28 March 2012
Support our work: become a Friend of Statewatch from as little as £1/€1 per month.
Solana/NATO Decision on access to documents
Parliament to decide whether to take the Council to court
The Legal Affairs Committee of the European Parliament (EP) will decide at its meeting on 13 September whether to recommend that the parliament takes legal action against the Council of the European Union over its decision to change the code of access to documents.
When MEPs returned from their holidays on Monday 28 August they found that the Council of the European Union had radically changed the Decision on public access to documents which had been in place since December 1993. On 26 July, during the week MEPs started their holidays, COREPER (the Permanent representatives of EU governments based in Brussels) agreed by 11-4 votes to change to code of access to meet the demands of NATO and the US to permanently excluded whole categories of documents from access. The new Decision was rushed through by "written procedure" on 14 August and published in the Official Journal on 23 August (which meant it came into effect). See: Solana Decision
The issues was immediately taken up by the Legal Affairs and Internal Market Committee of the EP chaired by Ana Palacio on the initiative of Heidi Hautala, leader of the Green/EFA group, who is the Committee's rapporteur on the Commission's proposed Regulation. The EP is currently considering the Commission's proposal to meet the commitment in the Amsterdam Treaty (Article 255) to "enshrine" the citizens' right of access to EU documents. The Green/EFA group of MEPs issued a press statement on 31 August calling for legal action to be taken: Heidi Hautala press statement
After the first meeting of the Legal Affairs Committee Ana Palacio wrote to the President of the European Parliament, Madam Fontaine, saying that the Committee would be holding a special meeting on 4 September in Strasbourg (during the plenary session) to consider its position. She told the President of the EP that the Committee would be hearing the opinion on the parliament's legal service on the question of whether the Council's decisions had breached the prerogatives of the Parliament: Ana Palacio's letter
The special meeting of the Legal Affairs Committee decided, having heard the legal advice that at its next meeting on Wednesday 13 September it would vote on a resolution to call on the parliament to prepare a legal action against the Council in the European Court of Justice.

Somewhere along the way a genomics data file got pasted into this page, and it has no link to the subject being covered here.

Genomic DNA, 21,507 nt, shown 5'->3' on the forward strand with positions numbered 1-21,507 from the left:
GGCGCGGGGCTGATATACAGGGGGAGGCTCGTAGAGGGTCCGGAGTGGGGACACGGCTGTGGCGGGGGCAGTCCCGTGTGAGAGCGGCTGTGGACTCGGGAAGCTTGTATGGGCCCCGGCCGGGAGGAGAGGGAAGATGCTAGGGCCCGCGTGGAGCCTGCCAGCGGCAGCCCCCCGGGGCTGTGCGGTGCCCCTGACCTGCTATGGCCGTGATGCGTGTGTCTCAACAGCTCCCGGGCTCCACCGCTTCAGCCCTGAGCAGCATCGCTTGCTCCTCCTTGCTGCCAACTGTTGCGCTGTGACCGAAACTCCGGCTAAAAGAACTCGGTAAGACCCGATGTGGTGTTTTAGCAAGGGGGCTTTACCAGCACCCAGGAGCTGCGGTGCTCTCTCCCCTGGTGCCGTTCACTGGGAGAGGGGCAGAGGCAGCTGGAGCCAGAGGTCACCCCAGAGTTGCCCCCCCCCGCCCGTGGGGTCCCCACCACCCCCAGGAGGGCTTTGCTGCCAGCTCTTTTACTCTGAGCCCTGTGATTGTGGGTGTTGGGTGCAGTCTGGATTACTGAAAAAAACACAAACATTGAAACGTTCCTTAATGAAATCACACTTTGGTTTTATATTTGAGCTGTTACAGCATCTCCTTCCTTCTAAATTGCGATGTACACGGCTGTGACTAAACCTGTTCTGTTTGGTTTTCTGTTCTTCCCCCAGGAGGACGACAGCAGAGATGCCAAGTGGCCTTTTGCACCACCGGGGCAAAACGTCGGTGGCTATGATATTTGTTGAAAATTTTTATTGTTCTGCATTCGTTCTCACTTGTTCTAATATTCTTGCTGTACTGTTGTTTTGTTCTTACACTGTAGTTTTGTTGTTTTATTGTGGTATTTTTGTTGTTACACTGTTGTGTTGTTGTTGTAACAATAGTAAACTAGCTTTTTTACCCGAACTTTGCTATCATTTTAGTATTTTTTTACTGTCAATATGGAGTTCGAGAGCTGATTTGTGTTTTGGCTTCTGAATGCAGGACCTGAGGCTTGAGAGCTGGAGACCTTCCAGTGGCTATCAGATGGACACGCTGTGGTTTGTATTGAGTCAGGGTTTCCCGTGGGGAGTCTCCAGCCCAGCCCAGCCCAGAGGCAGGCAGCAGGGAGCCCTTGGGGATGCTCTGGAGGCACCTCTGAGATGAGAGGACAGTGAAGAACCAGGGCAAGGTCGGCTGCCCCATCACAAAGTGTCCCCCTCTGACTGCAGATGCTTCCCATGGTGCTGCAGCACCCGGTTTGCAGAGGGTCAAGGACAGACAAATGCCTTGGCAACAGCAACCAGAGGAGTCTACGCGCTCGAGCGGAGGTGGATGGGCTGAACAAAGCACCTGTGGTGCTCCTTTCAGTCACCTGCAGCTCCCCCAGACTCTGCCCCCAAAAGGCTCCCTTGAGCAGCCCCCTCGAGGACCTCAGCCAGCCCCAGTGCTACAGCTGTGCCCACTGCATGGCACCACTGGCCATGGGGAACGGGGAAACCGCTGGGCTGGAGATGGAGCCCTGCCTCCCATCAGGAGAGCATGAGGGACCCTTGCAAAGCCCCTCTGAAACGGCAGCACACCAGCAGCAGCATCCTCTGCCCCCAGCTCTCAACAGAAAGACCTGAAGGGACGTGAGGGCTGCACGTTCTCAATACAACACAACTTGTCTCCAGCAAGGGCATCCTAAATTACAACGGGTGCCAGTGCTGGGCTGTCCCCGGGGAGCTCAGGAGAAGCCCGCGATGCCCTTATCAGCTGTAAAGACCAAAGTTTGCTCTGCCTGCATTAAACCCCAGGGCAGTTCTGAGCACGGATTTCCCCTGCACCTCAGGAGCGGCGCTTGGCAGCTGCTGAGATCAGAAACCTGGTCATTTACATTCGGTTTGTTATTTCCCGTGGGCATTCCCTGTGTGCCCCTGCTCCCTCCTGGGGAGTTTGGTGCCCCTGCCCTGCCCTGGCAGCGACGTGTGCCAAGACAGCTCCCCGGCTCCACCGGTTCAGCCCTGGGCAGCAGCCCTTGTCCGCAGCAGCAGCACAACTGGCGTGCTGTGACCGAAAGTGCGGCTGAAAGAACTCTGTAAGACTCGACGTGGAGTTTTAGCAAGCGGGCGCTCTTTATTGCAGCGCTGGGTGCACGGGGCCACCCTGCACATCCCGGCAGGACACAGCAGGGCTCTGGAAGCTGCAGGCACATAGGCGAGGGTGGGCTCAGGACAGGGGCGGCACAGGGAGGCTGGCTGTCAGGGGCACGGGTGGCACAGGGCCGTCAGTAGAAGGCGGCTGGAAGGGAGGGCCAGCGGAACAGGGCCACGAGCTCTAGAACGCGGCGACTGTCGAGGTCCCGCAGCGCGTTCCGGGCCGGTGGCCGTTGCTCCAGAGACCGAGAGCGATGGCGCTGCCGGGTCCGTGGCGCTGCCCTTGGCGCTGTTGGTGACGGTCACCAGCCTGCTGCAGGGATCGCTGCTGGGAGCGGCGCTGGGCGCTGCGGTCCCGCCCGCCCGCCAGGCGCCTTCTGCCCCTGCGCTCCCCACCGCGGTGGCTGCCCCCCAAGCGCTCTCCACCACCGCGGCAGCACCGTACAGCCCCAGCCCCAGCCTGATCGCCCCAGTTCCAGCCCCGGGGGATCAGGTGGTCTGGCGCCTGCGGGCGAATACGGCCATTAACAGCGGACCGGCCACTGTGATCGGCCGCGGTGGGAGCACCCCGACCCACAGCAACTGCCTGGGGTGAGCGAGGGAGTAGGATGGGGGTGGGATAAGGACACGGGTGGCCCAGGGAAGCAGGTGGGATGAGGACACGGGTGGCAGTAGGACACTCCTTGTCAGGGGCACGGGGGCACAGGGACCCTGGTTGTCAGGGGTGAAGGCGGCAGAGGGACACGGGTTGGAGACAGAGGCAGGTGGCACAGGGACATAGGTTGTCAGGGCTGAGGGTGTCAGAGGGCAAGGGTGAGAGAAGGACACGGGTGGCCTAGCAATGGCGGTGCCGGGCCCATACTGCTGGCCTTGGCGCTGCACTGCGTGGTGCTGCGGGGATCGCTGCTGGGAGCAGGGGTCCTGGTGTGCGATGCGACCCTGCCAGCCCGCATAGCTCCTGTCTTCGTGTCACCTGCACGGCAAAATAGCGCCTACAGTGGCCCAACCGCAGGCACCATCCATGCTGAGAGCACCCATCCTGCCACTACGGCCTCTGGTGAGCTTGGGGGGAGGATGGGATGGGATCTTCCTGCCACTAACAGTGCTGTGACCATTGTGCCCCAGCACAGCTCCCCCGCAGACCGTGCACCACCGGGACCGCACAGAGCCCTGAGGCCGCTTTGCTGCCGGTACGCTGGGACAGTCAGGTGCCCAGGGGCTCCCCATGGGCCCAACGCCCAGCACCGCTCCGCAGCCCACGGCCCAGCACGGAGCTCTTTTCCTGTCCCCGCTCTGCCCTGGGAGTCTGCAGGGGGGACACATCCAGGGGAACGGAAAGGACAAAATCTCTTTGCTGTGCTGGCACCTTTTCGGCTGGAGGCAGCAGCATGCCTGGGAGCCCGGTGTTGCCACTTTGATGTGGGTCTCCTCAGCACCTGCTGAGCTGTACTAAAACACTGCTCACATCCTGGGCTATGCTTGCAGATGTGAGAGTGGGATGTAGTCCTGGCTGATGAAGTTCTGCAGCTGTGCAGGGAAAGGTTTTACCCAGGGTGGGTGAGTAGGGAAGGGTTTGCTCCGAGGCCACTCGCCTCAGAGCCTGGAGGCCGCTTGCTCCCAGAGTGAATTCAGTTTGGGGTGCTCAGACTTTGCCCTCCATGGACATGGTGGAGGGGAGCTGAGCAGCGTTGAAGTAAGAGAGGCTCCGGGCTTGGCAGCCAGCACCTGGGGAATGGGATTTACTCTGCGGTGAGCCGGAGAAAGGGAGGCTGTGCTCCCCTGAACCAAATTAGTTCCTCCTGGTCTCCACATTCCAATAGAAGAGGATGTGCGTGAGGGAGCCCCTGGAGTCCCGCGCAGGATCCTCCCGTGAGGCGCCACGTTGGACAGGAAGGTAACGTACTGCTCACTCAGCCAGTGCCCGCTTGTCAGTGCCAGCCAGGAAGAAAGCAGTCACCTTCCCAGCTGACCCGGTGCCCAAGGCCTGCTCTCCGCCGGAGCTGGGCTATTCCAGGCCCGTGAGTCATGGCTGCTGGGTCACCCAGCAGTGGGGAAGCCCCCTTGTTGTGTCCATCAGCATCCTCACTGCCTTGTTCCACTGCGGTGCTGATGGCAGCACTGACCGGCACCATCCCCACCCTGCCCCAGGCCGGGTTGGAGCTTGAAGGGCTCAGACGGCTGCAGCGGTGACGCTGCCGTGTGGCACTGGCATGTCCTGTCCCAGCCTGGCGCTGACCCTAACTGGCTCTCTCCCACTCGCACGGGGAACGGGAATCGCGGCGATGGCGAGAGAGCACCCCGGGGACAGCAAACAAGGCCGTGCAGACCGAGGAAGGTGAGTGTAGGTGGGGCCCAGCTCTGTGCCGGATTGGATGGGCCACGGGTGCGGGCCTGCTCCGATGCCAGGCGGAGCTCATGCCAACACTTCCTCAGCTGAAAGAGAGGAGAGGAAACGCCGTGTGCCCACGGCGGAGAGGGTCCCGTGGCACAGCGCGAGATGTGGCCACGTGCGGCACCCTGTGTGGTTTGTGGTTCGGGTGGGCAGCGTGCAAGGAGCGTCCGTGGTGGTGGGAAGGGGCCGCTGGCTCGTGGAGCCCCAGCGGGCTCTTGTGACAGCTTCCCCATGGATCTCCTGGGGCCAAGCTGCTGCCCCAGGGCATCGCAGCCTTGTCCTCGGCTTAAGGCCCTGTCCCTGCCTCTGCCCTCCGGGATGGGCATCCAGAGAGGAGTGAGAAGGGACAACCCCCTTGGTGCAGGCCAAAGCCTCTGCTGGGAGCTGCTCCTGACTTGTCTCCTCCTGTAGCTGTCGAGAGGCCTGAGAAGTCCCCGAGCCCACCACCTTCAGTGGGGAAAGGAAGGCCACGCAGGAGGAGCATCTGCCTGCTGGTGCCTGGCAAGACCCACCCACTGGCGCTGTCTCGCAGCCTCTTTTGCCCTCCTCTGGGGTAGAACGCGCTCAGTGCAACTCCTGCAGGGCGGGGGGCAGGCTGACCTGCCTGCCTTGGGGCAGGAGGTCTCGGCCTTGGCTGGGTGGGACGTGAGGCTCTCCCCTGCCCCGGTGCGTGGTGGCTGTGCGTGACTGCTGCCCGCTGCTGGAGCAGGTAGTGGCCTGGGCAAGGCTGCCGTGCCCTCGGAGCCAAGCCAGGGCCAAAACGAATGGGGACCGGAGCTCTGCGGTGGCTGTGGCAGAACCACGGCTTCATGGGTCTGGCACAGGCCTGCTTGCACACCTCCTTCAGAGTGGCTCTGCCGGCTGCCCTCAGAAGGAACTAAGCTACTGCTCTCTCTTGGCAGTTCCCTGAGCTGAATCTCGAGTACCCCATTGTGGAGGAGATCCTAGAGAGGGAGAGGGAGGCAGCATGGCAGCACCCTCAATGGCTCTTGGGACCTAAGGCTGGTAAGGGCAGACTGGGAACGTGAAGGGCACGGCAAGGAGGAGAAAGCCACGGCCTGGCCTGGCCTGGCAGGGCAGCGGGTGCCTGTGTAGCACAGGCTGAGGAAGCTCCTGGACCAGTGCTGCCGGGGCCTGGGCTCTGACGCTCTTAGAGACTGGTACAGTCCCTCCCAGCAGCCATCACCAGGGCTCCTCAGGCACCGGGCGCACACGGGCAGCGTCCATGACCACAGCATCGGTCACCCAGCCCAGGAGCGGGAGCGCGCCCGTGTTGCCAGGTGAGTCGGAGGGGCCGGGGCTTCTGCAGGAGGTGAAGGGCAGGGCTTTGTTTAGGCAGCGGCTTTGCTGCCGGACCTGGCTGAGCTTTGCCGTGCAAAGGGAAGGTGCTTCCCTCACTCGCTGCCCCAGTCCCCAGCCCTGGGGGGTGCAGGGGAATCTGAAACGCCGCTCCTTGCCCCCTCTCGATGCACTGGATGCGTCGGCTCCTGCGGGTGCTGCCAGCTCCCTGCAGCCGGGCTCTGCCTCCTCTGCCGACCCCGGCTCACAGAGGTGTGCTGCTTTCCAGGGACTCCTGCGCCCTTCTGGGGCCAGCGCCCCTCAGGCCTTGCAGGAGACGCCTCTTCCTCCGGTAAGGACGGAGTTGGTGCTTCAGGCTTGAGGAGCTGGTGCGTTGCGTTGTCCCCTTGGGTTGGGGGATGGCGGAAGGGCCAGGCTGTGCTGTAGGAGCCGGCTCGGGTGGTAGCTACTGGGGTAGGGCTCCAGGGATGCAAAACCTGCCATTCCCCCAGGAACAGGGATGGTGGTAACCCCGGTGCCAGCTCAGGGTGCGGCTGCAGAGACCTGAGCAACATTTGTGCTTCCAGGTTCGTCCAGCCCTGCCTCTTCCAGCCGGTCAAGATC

Committee for Citizens' Freedoms and Rights
The first scheduled meeting of the Committee for Citizens' Freedoms and Rights was on Monday 28 August, the day parliament started work again. On the agenda was the Committee's first consideration of its position on the Commission's proposal new code of access. The Committee's rapporteur on the issue is Michael Cashman. His report, dated 3 August, was heavily criticised by the Green and ELDR (Liberal) MEPs because it had simply, and unquestioningly, incorporated the Solana/NATO Decision by the Council. Similarly the draft report on the issue by Hanja Maij-Weggen (PPE, Conservative) the rapporteur for the EP's Constitutional Affairs Committee implicitly accepted the Solana/NATO Decision. Both Michael Cashman and Hanja Maij-Weggen are said to be "revising" their draft reports before the scheduled working seminar to be held in the parliament on Monday 18 September on: "Access to documents of the EU institutions: the Key to a more democratic and efficient Union".
Following the meeting of the Committee its Chair, Graham Watson (ELDR), wrote to Madame Fontaine requested that in order to "defend the prerogatives of the European Parliament" the Solana Decision should be referred to the Legal Affairs Committee to examine the possibility of legal action: Graham Watson's letter
The EP's position on the Commission proposal
The lead committee on the Commission's proposed new measure on access to documents is the Citizens' Freedoms and Rights Committee (rapporteur: Michael Cashman, PSE). Four other committees will adopt opinions to put into the lead committee - which has to take account of their views before adopting a final report to go the the EP's plenary session. The other committees are: Constitutional Affairs (rapporteur: Johanna Maij-Weggen, PPE), Legal Affairs (rapporteur: Heidi Hautala, Green/EFA), Budgetary Control (rapporteur: Diemut R. Theato, PPE), Culture (rapporteur: Mr Andreasen, ELDR), Foreign Affairs (rapporteur: Cecilia Malmstrom, ELDR) and Petitions (rapporteur: Astrid Thors, ELDR).
Michael Cashman and Johanna Maij-Weggen are "revising" their draft reports. Heidi Hautala's draft report is a reflection of all the discussions over the past few years and is aimed at ensuring the the right of access to documents is "enshrined" in EU community law: Hautala report
Background material/MEPs' draft reports: Statewatch's Observatory on access to EU documents
Spotted an error? If you've spotted a problem with this page, just click once to let us know.
Statewatch does not have a corporate view, nor does it seek to create one, the views expressed are those of the author. Statewatch is not responsible for the content of external websites and inclusion of a link does not constitute an endorsement. Registered UK charity number: 1154784. Registered UK company number: 08480724. Registered company name: The Libertarian Research & Education Trust. Registered office: MayDay Rooms, 88 Fleet Street, London EC4Y 1DH. © Statewatch ISSN 1756-851X. Personal usage as private individuals "fair dealing" is allowed. We also welcome links to material on our site. Usage by those working for organisations is allowed only if the organisation holds an appropriate licence from the relevant reprographic rights organisation (eg: Copyright Licensing Agency in the UK) with such usage being subject to the terms and conditions of that licence and to local copyright law.